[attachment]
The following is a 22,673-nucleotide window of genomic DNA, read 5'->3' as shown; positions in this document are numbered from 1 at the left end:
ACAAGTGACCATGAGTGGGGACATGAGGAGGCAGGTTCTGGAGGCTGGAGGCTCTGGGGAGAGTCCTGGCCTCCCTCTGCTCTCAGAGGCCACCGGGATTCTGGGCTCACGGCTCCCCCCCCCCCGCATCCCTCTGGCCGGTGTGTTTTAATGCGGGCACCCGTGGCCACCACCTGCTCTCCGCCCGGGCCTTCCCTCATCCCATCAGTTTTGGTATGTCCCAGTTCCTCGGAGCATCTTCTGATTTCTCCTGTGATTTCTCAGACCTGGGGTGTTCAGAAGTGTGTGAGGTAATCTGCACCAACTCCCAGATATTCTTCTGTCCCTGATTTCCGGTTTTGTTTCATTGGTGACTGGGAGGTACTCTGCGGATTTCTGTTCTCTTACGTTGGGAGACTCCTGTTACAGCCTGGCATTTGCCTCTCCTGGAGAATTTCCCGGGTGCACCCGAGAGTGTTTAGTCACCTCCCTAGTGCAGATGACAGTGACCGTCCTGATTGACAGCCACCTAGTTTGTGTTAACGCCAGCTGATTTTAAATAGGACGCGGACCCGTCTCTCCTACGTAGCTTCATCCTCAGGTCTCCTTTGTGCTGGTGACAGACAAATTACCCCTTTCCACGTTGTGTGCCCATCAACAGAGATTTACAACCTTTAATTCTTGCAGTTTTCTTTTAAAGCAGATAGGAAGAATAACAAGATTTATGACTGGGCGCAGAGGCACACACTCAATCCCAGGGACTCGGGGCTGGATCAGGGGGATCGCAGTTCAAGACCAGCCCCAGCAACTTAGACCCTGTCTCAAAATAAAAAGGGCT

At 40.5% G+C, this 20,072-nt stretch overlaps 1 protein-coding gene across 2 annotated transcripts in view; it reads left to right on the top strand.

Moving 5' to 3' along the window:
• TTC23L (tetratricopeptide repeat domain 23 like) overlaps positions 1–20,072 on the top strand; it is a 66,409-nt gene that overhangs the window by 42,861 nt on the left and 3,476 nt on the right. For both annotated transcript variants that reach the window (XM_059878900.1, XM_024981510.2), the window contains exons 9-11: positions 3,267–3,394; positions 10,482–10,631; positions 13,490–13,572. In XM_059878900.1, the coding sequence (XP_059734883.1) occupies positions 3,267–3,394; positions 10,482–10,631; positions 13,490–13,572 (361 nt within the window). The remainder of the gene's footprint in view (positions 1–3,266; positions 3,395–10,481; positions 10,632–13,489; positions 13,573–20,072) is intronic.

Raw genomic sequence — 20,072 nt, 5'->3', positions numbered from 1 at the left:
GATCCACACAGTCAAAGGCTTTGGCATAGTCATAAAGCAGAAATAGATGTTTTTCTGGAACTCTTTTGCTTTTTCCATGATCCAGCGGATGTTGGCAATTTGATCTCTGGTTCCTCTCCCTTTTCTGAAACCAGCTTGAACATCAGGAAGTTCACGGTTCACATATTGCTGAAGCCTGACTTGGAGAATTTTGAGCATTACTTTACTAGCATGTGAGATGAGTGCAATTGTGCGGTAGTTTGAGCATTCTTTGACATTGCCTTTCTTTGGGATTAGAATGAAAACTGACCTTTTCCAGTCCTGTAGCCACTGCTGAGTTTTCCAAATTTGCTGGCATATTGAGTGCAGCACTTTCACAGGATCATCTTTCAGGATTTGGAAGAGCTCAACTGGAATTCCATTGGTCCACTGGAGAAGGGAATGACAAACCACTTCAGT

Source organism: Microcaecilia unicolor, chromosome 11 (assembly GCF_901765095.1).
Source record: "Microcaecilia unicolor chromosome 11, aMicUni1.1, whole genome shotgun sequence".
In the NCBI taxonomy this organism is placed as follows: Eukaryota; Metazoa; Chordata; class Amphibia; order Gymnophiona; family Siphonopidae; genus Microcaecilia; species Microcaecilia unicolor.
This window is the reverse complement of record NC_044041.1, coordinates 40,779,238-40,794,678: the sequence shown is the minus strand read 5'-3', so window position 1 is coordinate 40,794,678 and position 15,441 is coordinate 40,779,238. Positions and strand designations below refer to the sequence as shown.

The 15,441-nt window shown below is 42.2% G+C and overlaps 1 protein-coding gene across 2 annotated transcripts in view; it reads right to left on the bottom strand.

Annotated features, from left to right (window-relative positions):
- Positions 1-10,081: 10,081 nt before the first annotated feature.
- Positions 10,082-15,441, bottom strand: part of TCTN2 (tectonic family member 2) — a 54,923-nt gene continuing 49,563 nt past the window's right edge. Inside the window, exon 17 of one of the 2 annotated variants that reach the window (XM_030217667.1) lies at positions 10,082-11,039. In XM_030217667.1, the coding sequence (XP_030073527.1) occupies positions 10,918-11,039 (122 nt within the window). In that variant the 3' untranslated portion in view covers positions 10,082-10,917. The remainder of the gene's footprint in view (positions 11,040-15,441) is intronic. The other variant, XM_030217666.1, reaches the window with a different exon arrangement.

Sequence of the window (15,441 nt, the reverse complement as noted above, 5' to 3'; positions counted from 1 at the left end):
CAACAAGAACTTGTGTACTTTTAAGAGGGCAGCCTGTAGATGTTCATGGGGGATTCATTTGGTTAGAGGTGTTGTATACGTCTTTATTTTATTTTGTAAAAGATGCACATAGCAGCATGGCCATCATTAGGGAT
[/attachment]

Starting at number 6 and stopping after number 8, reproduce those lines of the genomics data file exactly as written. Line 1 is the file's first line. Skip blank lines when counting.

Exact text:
Raw genomic sequence — 20,072 nt, 5'->3', positions numbered from 1 at the left:
GATCCACACAGTCAAAGGCTTTGGCATAGTCATAAAGCAGAAATAGATGTTTTTCTGGAACTCTTTTGCTTTTTCCATGATCCAGCGGATGTTGGCAATTTGATCTCTGGTTCCTCTCCCTTTTCTGAAACCAGCTTGAACATCAGGAAGTTCACGGTTCACATATTGCTGAAGCCTGACTTGGAGAATTTTGAGCATTACTTTACTAGCATGTGAGATGAGTGCAATTGTGCGGTAGTTTGAGCATTCTTTGACATTGCCTTTCTTTGGGATTAGAATGAAAACTGACCTTTTCCAGTCCTGTAGCCACTGCTGAGTTTTCCAAATTTGCTGGCATATTGAGTGCAGCACTTTCACAGGATCATCTTTCAGGATTTGGAAGAGCTCAACTGGAATTCCATTGGTCCACTGGAGAAGGGAATGACAAACCACTTCAGT

Source organism: Microcaecilia unicolor, chromosome 11 (assembly GCF_901765095.1).